Public safety bill passed by legislature

Minnesota lawmakers passed an $880 million public safety spending package this week that includes new funding and policy changes.

“It’s not only making sure we are funding our enforcement efforts, but we are also funding and working on our prevention,” Minnesota Public Safety Commissioner Bob Jacobson said.

It’s the first budget session for Commissioner Jacobson, who applied for the position back in the winter and was selected by Gov. Tim Walz.

The 33-year veteran of law enforcement came out of retirement to lead the department.

“I think for us to be able to thrive as a community, to battle crime, to be able to create safer communities, we have to engage with communities,” Jacobson said. “We have to gain trust. If we don’t have trust, everything else falls apart.”

Part of the new state funding will allow the Minnesota Bureau of Criminal Apprehension to hire more staff for its crime lab, with a goal to improve processing time for evidence to less than 90 days.

In early April, according to KSTP-TV, the BCA had 563 sexual assault kits either in the testing process or waiting in the queue.

“We’ve heard a lot about our inability to get crime lab results fairly quickly,” Jacobson said. “We have crime victims waiting for those results, we have people accused of crimes waiting for those results, and they’ve had to wait too long.”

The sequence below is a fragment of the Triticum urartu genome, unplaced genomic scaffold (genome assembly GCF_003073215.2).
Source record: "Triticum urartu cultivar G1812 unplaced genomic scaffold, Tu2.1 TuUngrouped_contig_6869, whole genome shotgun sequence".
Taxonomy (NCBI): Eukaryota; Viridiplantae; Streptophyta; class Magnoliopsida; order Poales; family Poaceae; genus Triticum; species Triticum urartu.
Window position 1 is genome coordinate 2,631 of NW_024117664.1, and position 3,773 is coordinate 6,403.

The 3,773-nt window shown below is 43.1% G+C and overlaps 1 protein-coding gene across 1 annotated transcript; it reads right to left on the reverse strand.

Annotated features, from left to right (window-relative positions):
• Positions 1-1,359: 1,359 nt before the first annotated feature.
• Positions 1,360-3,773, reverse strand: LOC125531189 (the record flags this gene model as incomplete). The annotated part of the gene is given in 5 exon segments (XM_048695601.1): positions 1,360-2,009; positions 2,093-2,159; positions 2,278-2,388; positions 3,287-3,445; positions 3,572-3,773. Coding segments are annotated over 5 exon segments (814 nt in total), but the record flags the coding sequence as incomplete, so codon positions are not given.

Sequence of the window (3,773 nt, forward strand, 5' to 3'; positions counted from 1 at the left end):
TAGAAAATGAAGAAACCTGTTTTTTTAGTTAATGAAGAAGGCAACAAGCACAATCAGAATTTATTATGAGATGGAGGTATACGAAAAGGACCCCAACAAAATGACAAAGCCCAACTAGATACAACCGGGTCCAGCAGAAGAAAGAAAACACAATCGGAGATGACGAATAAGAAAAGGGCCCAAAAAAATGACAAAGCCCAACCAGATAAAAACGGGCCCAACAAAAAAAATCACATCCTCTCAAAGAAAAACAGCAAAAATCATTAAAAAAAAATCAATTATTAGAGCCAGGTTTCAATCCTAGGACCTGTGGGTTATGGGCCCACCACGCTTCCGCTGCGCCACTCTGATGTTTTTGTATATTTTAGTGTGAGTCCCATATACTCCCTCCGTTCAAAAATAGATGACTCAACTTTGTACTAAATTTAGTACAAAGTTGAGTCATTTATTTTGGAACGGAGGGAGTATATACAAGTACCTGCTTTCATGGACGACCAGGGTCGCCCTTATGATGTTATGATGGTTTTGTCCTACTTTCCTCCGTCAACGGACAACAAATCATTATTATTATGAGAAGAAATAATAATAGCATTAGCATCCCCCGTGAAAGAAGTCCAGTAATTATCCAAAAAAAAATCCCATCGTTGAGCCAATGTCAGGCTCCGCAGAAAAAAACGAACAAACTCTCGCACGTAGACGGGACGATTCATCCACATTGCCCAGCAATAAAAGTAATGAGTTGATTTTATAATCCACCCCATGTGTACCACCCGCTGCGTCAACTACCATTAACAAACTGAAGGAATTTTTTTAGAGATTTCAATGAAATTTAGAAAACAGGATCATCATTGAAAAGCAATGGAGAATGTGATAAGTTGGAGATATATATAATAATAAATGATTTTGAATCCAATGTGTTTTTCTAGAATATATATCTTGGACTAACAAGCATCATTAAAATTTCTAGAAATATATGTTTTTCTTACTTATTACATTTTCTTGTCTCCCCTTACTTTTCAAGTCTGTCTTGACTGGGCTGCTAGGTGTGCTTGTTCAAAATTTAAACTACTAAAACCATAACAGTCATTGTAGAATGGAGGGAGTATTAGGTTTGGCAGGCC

The new funding includes grant opportunities for communities that could be used to focus on youth intervention and crime intervention efforts.

“Communities need resources when it comes to grant programs to help fund programming that might help kids, youth and families to better thrive,” Jacobson said.

One of Jacobson’s top goals in office remains to uplift the public safety profession.

“I want people who are in this business to feel good about what they do, to feel good about who they serve to know they are supported,” Jacobson said. “To build upon that to engage with the community, everything that we do to be a success has to be done together.”

Lawmakers continue debate on a tax omnibus bill that includes funding that could give communities resources for officer recruiting and retention.